As Electric Road continues on its journey exploring what is happening around the world with zero-emission cars, we spoke to Lupi Love, CEO of Infinite Mobility (IM), manufacturers of solar-powered vehicles.
About Infinite Mobility
Infinite Mobility is a Norwegian company developing lightweight tricycles powered by solar energy. They design and manufacture 3 and 4-wheeled vehicles for urban mobility. Integrated Solar PhotoVoltaic (PV) cells provide up to 10,000 km/year (40 km/day) of extended range. This naturally achieves a significant reduction in total cost of ownership and ultimately better convenience. Their vehicle design is modern and futuristic that integrates invisibility solar cells into the car roof, rear and sides of the car. Their cars are also designed for battery swapping too. They are currently building their 3-wheeler prototype which will be ready in July 2021.
The idea was born in April 2020 as a result of Lupi brainstorming with what are now his co-founders. They had been looking for a solution for micro-mobility that was safe, provided protection from weather conditions, was affordable and visually appealing. It also had to be lightweight and run by renewable energies, of course!
Lupi is passionate about what they are doing at IM and said, “I got involved because I wanted to utilize my educational and work experiences in industrial manufacturing and supply chain management. In my professional career, I witnessed how many GHG emissions result from transporting people and goods. We need to rethink how we move. We need innovation that is environmentally friendly without compromising on comfort.”
Infinite Mobility was founded with the objective of enabling the vision of energy-positive vehicles in which a vehicle will produce more electricity than is required to operate the vehicle.
The key benefits of these vehicles are:
Micro-mobility vehicles are agile, can use cycle lanes, take shortcuts and park with ease. Meanwhile, traditional vehicles spend three times longer stuck in traffic and drive around looking for parking spaces. Drivers of micro-mobility vehicles hardly needed to walk at all to their destination given they are often able to park right outside the door whereas some drivers of more traditional vehicles have to walk much further.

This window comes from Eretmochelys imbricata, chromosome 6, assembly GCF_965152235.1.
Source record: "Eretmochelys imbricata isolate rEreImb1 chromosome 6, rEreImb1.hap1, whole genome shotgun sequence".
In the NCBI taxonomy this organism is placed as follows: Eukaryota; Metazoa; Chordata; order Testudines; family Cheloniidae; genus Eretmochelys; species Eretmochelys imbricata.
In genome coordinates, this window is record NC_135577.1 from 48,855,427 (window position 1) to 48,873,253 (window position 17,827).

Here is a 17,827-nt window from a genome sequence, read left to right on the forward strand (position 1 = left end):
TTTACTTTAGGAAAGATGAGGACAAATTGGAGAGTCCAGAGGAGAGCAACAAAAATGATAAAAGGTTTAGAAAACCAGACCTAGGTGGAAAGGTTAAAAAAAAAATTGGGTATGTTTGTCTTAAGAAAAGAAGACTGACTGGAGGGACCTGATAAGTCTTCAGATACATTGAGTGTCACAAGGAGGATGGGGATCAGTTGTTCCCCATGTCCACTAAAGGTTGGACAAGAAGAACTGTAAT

They’re more energy efficient
These vehicles consume 74% less energy than traditional vehicles for the same distance. Vehicle weight is the key factor here.
Their footprint is smaller
The amount of emissions from manufacturing micro-mobility vehicles is far lower than traditional vehicles due to less consumption of materials required to build them.
They are cheaper
In terms of both costs and environmental impact, micro-mobility vehicles have a distinct edge. Depending on where you’re based, micro-mobility vehicles sales are often supported by subsidies from local, regional and/or national governments.
In terms of manufacturing, IM’s process is quite decentralised as they are trying to locate the assembly line as close as possible to key markets. They are already in the process of establishing two manufacturing units: one in the Philippines to serve the Asian market and one in Tunisia to serve the European market. By creating small assembly units closer to the market, they will have more flexibility in adapting the methods and products to local conditions. Their headquarters are in Oslo where the engineering, marketing and procurement departments are based.
We look forward to catching up with Lupi again later this year to see how they are getting on. For more information on Infinite Mobility please visit www.infinite-m.com